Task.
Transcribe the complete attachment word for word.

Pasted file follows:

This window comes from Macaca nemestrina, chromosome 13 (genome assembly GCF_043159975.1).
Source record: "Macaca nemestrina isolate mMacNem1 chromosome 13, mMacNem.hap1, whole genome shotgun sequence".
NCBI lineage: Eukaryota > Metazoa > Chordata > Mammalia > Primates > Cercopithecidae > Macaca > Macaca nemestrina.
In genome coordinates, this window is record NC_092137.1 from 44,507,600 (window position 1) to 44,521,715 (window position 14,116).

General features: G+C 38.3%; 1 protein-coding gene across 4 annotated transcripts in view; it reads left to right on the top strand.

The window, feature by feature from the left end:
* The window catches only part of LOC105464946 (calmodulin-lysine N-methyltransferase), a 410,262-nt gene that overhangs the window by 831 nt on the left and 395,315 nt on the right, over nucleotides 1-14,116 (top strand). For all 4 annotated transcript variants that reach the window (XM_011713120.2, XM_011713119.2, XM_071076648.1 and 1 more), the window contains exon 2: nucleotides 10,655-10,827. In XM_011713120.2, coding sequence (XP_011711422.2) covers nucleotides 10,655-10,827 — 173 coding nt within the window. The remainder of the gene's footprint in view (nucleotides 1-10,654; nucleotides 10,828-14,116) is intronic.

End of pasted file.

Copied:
This window comes from Macaca nemestrina, chromosome 13 (genome assembly GCF_043159975.1).
Source record: "Macaca nemestrina isolate mMacNem1 chromosome 13, mMacNem.hap1, whole genome shotgun sequence".
NCBI lineage: Eukaryota > Metazoa > Chordata > Mammalia > Primates > Cercopithecidae > Macaca > Macaca nemestrina.
In genome coordinates, this window is record NC_092137.1 from 44,507,600 (window position 1) to 44,521,715 (window position 14,116).

General features: G+C 38.3%; 1 protein-coding gene across 4 annotated transcripts in view; it reads left to right on the top strand.

The window, feature by feature from the left end:
* The window catches only part of LOC105464946 (calmodulin-lysine N-methyltransferase), a 410,262-nt gene that overhangs the window by 831 nt on the left and 395,315 nt on the right, over nucleotides 1-14,116 (top strand). For all 4 annotated transcript variants that reach the window (XM_011713120.2, XM_011713119.2, XM_071076648.1 and 1 more), the window contains exon 2: nucleotides 10,655-10,827. In XM_011713120.2, coding sequence (XP_011711422.2) covers nucleotides 10,655-10,827 — 173 coding nt within the window. The remainder of the gene's footprint in view (nucleotides 1-10,654; nucleotides 10,828-14,116) is intronic.